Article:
Prioritize conceptual understanding first
Solid educational research over the years has shown that we should strive to move students toward conceptual understanding before moving on to procedural fluency. Conceptual understanding establishes the foundation that is necessary for developing procedural fluency (NCTM, 2014). Thus, teachers making shifts over the coming days should be as careful as they can to reinforce solid pedagogical practice by opting to use virtual manipulatives and virtual face-to-face meetings that strengthen students’ conceptual knowledge, then move towards the development of students’ procedural fluency. NCTM (2014) makes the following suggestions to ensure students are building a conceptual understanding before moving toward procedural fluency while I offer parallel technology driven recommendations:
|Developing Conceptual Understanding
|NCTM (2014, pg. 47-48) Recommendations
Assign asynchronous instruction to promote active learning
Teaching online provides challenges for most traditionally trained teaching professionals, but it also provides unique opportunities to engage learners. As teachers begin to create asynchronous course projects, assignments, and modules, they should consider some of the frameworks that have been created to ensure quality and equitable online instruction like Quality Matters. Quality Matters provides secondary and post-secondary standards and rubrics for educators to ensure online instruction adheres to best practices. Using these standards, I urge teachers to consider some of these best practices:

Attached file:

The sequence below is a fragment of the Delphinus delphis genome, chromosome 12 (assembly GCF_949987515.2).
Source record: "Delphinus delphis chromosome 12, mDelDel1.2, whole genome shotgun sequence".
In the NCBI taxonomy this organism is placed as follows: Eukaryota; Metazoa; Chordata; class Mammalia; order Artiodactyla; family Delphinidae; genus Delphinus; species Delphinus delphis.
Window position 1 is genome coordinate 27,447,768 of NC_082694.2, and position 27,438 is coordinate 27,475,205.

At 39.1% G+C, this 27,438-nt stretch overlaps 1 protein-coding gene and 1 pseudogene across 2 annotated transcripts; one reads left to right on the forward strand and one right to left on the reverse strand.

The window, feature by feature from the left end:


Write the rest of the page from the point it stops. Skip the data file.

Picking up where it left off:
- Provide purposeful opportunity for your students to become acquainted with new course procedures, routines, and expectations. Be flexible and provide delayed accountability as students learn these new routines.
- Make learning objectives and competencies for modules clear. Students shouldn’t be left on their own to realize they are working to understand something. Consider using self-assessment rubrics or proficiency scales for students to complete that highlight intended competency and progression of learning in a module.
- Use multiple methods of assessment that target both conceptual and procedural knowledge and relate back to the learning objectives, standards, and course expectations. Remember the diversity in learners and contexts as you make assignments to ensure equitable, valid, and reliable assessment.
- Consider using discussion forums, online games, and family activities to encourage active learning. Require learning-content interaction, learner-instructor interaction, and learner-learner interaction. Consider rubrics that require students to read and reply to videos, the instructor, or others in online discussions using rubrics. The online software goreact allows for students to be engaged with videos in numerous ways to promote active learning.
- Consider each and every student when making adjustments towards an online class. Ensure videos are learner and objective appropriate. Consider using closed captions in videos to support diverse student needs.